Because of the diversity of circumstances under which hydrogen
    sulfide has to be determined, only the two principal methods of
    analysis for hydrogen sulfide are described in detail in the following
    section. Questions of sampling and analysis suitable for several
    specific practical applications are also discussed.

    2.3.1  The methylene blue method

        The methylene blue colorimetric method has been evaluated and
    recommended by various research workers (Jacobs, 1965; Bamesberger &
    Adams, 1969) and by some institutions such as the US National
    Institute for Occupational Safety and Health (NIOSH, 1977). This
    method has also been proposed by the International Organization for
    Standardization (ISO, 1978). The Intersociety Committee of the
    American Public Health Association has published detailed procedures
    of this method for assessing hydrogen sulfide both in the ambient air
    and in workplace air (Intersociety Committee, 1977a).

        Although light, mercaptans, sulfides, nitrogen dioxide, and sulfur
    dioxide can cause interference, and instruments incorporating both the
    absorption and reaction functions are not portable, the methylene blue
    method appears to combine adequate specificity with good accuracy and
    precision and extreme sensitivity. It can be used with either manual

    or automatic sample collectors and, in the latter case, with
    continuous sampling, levels of hydrogen sulfide as low as 0.003 g/m3
    (0.002 ppm) can be detected (Levaggi et al., 1972).

        In the Intersociety Committee method, hydrogen sulfide is
    collected by aspirating a measured volume of air through an alkaline
    suspension of cadmium hydroxide. The sulfide is precipitated as
    cadmium sulfide to prevent air oxidation of the sulfide, which occurs
    rapidly in an aqueous alkaline solution. Arabinogalactan is added to
    the cadmium hydroxide slurry to minimize the photodecomposition of the
    precipitated cadmium sulfide. The collected sulfide is subsequently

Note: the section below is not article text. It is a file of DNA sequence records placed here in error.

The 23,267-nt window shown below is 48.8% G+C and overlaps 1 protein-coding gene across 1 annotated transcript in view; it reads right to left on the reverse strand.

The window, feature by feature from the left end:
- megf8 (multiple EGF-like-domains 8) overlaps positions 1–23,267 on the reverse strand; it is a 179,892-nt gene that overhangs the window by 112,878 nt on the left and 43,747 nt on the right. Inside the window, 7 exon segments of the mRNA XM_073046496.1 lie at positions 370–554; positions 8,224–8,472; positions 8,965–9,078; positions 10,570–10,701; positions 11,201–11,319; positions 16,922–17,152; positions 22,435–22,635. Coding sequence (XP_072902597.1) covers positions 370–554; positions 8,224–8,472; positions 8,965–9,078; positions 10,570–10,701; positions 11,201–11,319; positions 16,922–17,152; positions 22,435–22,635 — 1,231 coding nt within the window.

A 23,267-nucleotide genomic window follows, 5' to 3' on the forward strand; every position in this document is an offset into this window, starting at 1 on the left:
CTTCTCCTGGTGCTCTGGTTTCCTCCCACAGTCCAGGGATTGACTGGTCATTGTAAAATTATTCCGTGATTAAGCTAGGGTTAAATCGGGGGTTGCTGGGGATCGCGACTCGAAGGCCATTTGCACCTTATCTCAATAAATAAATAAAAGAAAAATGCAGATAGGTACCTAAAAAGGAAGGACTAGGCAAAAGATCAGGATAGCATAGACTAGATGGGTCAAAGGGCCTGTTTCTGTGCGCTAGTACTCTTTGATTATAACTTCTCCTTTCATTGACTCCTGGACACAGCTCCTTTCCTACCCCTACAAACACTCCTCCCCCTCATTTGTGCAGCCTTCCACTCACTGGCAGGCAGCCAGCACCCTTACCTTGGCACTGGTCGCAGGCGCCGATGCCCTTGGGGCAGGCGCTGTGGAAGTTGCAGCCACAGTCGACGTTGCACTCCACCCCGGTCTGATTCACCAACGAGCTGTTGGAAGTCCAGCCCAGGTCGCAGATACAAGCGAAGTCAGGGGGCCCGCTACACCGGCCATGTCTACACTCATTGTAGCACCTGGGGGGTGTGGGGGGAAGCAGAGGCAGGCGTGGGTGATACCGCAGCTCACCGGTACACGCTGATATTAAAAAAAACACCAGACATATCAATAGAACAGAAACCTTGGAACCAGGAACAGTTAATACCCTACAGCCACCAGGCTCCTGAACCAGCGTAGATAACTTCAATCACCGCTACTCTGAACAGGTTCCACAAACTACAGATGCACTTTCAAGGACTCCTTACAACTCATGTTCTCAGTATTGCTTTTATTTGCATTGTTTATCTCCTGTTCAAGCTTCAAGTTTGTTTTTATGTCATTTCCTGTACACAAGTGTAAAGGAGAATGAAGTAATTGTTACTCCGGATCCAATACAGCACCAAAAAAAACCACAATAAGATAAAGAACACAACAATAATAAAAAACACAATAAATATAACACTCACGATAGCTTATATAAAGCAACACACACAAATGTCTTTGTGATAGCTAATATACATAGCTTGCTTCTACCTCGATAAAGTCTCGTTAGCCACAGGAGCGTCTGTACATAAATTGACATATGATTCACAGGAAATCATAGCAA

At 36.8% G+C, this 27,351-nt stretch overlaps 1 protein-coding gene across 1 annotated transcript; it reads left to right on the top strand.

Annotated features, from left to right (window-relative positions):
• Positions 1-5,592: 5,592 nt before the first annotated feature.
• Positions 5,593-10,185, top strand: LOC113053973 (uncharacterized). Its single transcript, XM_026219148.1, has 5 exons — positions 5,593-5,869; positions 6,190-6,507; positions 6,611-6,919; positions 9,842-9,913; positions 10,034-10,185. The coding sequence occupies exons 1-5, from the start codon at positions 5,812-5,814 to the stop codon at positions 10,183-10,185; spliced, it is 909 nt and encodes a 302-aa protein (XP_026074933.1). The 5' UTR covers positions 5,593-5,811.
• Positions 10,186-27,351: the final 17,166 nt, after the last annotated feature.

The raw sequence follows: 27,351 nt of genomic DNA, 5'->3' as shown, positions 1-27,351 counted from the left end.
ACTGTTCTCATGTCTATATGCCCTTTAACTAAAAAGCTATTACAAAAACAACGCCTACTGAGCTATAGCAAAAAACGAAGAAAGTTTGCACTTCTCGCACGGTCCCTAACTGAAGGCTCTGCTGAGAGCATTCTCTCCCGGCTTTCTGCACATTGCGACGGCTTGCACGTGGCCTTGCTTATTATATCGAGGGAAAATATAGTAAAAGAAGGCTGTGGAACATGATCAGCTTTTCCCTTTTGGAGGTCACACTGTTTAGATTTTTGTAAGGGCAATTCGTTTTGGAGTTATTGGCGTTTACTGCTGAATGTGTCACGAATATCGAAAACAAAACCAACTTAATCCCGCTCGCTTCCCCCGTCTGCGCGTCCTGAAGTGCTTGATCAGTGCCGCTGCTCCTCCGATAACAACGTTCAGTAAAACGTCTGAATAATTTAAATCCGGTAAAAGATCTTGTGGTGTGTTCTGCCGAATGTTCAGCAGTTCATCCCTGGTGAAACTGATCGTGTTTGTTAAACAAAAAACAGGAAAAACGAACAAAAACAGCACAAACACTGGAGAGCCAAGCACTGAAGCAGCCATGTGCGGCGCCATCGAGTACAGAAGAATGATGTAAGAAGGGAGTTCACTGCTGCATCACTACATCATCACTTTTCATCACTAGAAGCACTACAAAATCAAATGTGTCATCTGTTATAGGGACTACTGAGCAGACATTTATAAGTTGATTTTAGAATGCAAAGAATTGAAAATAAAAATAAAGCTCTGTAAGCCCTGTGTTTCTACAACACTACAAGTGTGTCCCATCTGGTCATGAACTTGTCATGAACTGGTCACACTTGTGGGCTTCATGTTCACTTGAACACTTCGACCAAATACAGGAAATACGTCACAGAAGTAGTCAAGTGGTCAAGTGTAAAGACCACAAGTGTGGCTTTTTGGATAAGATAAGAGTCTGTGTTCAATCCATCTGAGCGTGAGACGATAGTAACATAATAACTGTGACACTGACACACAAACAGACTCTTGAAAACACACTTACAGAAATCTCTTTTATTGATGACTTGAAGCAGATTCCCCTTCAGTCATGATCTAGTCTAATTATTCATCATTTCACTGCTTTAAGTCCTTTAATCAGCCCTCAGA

determined by spectrophotometric measurement of the methylene blue
    produced by the reaction of the sulfide with a strongly acid solution
    of  N, N-dimethyl- p-phenylenediamine and ferric chloride. The
    analysis should be completed within 24-26 h of collection of the

        This method is intended for the determination of hydrogen sulfide
    concentrations in the range of 0.0012-0.1 mg/m3 (0.0008-0.07 ppm).
    For concentrations above 0.08 mg/m3 (0.05 ppm), the sampling period
    can be reduced or the volume of liquid increased either before or
    after aspirating. Excellent results have been obtained using this
    method for air samples containing hydrogen sulfide concentrations in
    the range of 7.5-75 mg/m3 (5-50 ppm). This method is also useful for
    the measurement of source emissions. For example, 100 ml cadmium
    sulfide-arabinogalactan medium in Greenberg-Smith impingers and 5-min
    sampling periods have been used successfully.

        The methylene blue reaction is highly specific for sulfide at the
    low concentrations usually encountered in ambient air. Strong reducing
    agents (e.g., sulfur dioxide) inhibit colour development. Even
    solutions containing several micrograms of sulfide per millilitre show
    this effect and must be diluted to eliminate colour inhibition. If
    sulfur dioxide is absorbed to give a sulfite concentration in excess
    of 10 µg/ml, colour formation is retarded. Up to 40 µg/ml of this
    interference, however, can be overcome by adding 2-6 drops 
    (0.5 ml/drop) of ferric chloride instead of a single drop for colour
    development, and extending the reaction time to 50 min. On the other
    hand, nitrogen dioxide gives a pale yellow colour with the sulfide
    reagents at concentrations of 0.5 µg/ml or more. No interference is